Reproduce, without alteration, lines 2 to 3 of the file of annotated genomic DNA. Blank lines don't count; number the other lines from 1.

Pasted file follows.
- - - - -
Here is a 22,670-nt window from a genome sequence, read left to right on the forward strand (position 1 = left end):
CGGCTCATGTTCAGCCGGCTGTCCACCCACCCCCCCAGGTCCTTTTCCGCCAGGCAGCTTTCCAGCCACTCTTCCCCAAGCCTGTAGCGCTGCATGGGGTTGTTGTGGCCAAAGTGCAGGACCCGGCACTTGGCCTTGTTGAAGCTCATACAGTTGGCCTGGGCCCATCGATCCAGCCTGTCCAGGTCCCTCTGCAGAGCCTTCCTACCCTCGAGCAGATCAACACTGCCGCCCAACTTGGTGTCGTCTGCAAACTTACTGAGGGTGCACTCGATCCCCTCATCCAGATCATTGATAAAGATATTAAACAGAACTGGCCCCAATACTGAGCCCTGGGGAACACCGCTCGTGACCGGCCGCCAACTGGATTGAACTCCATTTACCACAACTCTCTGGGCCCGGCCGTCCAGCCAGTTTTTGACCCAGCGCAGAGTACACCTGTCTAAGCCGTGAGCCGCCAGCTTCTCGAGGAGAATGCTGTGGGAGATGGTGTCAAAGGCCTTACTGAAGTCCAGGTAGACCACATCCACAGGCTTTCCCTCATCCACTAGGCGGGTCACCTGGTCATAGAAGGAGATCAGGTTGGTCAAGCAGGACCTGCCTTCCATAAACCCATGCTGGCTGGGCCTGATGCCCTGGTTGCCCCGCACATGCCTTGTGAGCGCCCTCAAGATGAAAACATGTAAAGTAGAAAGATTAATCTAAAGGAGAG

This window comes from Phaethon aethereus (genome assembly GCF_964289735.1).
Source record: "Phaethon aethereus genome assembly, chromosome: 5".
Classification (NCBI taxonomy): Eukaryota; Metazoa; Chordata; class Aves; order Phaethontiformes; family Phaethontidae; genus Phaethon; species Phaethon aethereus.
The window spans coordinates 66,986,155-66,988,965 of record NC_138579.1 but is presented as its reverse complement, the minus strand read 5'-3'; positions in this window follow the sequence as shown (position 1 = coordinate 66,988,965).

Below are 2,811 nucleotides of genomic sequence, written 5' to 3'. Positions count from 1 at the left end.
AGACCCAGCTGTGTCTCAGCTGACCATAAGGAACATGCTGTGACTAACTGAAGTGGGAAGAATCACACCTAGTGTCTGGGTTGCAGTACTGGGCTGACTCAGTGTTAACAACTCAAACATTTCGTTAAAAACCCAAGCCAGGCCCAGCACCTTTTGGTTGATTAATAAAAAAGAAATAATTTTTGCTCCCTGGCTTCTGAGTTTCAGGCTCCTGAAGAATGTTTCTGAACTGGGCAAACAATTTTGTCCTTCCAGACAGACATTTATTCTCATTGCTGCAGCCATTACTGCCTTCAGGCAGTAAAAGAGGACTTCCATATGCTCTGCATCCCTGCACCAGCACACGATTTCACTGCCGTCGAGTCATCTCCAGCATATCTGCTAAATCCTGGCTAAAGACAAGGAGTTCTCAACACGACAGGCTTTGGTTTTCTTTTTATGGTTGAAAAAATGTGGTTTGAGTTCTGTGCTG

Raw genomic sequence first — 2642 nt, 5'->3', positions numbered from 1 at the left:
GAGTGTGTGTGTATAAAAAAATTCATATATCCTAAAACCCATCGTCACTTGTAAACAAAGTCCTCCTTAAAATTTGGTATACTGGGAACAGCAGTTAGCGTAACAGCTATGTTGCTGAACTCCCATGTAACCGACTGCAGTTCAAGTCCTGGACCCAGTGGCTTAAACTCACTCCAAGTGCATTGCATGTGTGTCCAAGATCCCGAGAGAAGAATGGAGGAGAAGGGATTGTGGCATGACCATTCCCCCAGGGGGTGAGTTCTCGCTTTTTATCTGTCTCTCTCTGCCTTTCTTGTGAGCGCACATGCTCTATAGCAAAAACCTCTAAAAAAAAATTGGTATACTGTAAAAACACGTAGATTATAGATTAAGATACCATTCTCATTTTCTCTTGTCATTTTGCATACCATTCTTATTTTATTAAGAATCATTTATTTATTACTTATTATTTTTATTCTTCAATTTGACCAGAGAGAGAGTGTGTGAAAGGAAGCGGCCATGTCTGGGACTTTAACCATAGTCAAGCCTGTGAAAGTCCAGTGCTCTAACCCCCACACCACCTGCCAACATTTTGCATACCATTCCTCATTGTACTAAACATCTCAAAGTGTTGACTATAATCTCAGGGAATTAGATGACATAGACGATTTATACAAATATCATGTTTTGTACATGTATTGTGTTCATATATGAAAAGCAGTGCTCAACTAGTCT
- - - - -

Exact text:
CGGCTCATGTTCAGCCGGCTGTCCACCCACCCCCCCAGGTCCTTTTCCGCCAGGCAGCTTTCCAGCCACTCTTCCCCAAGCCTGTAGCGCTGCATGGGGTTGTTGTGGCCAAAGTGCAGGACCCGGCACTTGGCCTTGTTGAAGCTCATACAGTTGGCCTGGGCCCATCGATCCAGCCTGTCCAGGTCCCTCTGCAGAGCCTTCCTACCCTCGAGCAGATCAACACTGCCGCCCAACTTGGTGTCGTCTGCAAACTTACTGAGGGTGCACTCGATCCCCTCATCCAGATCATTGATAAAGATATTAAACAGAACTGGCCCCAATACTGAGCCCTGGGGAACACCGCTCGTGACCGGCCGCCAACTGGATTGAACTCCATTTACCACAACTCTCTGGGCCCGGCCGTCCAGCCAGTTTTTGACCCAGCGCAGAGTACACCTGTCTAAGCCGTGAGCCGCCAGCTTCTCGAGGAGAATGCTGTGGGAGATGGTGTCAAAGGCCTTACTGAAGTCCAGGTAGACCACATCCACAGGCTTTCCCTCATCCACTAGGCGGGTCACCTGGTCATAGAAGGAGATCAGGTTGGTCAAGCAGGACCTGCCTTCCATAAACCCATGCTGGCTGGGCCTGATGCCCTGGTTGCCCCGCACATGCCTTGTGAGCGCCCTCAAGATGAAAACATGTAAAGTAGAAAGATTAATCTAAAGGAGAG

This window comes from Phaethon aethereus (genome assembly GCF_964289735.1).